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The National Park Service has warned visitors to stop licking psychedelic toads. Yes, you read that right, psychedelic toads.

In a statement, the National Park Service asked parkgoers to stop licking The Sonoran desert toad, also known as the Colorado river toad. The agency said, “As we say with most things you come across in a national park, whether it be a banana slug, unfamiliar mushroom, or a large toad with glowing eyes in the dead of night, please refrain from licking.” The national park service did not disclose how many people have been licking the toads, but according to a local recreational news outlet in Arizona, one hospital has had two cases in the last month.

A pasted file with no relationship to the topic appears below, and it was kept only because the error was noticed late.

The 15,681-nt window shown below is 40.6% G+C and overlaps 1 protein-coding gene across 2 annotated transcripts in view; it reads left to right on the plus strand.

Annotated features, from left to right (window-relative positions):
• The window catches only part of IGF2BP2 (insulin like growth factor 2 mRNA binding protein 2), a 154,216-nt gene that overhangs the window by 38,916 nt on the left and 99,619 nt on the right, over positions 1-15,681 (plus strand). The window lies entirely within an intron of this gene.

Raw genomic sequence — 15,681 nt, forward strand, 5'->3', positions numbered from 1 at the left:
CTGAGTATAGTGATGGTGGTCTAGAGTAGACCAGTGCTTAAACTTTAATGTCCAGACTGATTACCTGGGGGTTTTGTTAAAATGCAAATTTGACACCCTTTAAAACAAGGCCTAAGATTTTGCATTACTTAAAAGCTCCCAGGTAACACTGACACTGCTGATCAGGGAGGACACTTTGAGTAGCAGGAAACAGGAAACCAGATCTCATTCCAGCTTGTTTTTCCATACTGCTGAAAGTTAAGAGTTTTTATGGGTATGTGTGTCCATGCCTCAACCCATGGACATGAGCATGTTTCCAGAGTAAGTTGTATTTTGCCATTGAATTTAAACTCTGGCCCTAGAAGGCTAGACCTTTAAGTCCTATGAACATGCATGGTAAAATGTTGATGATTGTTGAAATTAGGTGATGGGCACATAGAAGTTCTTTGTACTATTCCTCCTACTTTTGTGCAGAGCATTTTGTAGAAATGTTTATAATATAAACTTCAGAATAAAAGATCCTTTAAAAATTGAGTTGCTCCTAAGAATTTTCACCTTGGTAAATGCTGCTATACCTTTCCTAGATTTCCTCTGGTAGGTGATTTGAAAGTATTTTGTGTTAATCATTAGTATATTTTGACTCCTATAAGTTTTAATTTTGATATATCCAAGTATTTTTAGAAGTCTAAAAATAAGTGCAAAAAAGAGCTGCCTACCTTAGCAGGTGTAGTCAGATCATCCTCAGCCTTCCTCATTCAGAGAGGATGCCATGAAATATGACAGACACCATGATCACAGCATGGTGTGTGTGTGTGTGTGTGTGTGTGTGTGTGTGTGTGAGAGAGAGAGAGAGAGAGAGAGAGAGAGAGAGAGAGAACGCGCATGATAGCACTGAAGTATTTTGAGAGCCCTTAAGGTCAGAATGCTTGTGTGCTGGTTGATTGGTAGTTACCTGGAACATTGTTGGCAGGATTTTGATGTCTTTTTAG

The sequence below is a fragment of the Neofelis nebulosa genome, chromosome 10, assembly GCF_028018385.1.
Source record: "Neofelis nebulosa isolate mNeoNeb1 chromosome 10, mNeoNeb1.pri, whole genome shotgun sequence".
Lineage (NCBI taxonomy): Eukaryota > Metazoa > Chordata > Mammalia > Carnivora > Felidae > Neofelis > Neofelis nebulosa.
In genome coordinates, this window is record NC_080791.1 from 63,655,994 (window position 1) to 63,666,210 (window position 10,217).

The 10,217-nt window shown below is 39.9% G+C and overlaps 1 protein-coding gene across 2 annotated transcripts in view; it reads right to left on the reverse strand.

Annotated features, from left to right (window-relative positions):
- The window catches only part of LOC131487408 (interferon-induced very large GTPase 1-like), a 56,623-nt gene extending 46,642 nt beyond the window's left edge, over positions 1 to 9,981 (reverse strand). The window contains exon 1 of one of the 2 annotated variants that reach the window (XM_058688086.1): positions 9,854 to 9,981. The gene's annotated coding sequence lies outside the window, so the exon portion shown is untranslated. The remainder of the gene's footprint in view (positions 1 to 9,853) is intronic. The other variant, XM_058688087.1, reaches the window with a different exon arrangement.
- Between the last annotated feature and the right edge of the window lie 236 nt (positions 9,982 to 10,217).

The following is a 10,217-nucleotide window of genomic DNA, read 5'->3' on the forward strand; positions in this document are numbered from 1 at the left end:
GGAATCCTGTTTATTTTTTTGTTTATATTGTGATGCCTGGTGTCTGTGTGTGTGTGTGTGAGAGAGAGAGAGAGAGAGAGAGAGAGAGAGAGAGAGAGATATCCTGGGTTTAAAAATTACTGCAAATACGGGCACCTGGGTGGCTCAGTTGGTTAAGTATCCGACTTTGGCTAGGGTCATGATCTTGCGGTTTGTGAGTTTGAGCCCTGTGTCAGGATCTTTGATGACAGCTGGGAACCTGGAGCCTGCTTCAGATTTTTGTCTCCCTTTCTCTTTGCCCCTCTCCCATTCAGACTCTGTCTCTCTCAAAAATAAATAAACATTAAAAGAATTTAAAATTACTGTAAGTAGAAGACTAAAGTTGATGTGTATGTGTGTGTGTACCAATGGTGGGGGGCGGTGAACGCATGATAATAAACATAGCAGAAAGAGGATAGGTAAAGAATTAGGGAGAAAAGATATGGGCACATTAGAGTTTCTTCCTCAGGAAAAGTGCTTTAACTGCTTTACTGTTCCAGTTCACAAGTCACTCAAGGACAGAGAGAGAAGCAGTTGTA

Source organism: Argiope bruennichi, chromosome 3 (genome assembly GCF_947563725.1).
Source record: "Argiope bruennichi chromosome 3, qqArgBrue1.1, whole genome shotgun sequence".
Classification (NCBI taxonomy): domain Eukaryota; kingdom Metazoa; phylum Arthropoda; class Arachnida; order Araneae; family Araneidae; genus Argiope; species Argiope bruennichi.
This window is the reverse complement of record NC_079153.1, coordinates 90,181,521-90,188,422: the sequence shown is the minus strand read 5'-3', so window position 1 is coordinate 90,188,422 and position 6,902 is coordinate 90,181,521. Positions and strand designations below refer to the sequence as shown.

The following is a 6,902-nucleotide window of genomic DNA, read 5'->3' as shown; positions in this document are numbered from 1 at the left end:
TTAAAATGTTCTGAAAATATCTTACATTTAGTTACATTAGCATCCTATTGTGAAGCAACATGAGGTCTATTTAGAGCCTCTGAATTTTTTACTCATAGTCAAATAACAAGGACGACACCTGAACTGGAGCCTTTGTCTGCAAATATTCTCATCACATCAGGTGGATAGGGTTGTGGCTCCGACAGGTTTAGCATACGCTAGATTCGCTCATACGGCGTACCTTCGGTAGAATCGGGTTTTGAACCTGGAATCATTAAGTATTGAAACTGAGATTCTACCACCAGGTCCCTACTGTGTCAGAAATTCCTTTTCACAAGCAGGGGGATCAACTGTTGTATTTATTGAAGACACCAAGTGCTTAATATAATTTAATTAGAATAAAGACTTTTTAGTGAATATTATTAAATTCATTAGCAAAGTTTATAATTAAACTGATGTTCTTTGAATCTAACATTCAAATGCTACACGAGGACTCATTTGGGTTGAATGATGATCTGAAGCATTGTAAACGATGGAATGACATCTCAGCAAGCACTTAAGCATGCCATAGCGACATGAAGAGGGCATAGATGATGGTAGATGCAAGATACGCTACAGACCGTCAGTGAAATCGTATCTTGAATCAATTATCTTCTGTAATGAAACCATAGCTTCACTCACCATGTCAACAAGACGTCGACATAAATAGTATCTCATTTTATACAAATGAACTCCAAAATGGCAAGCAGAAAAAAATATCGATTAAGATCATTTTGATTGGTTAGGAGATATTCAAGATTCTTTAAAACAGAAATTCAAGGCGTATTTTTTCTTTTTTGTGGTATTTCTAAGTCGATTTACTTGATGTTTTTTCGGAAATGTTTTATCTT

The Sonoran toad can release a potent toxin from their glands, making you extremely sick if you touch the frog or get the poison in your mouth. The poison has a hallucinogenic element, resulting in a “powerful, short psychedelic experience.” The toad can be found in the southwestern part of the United States and Northwest Mexico.


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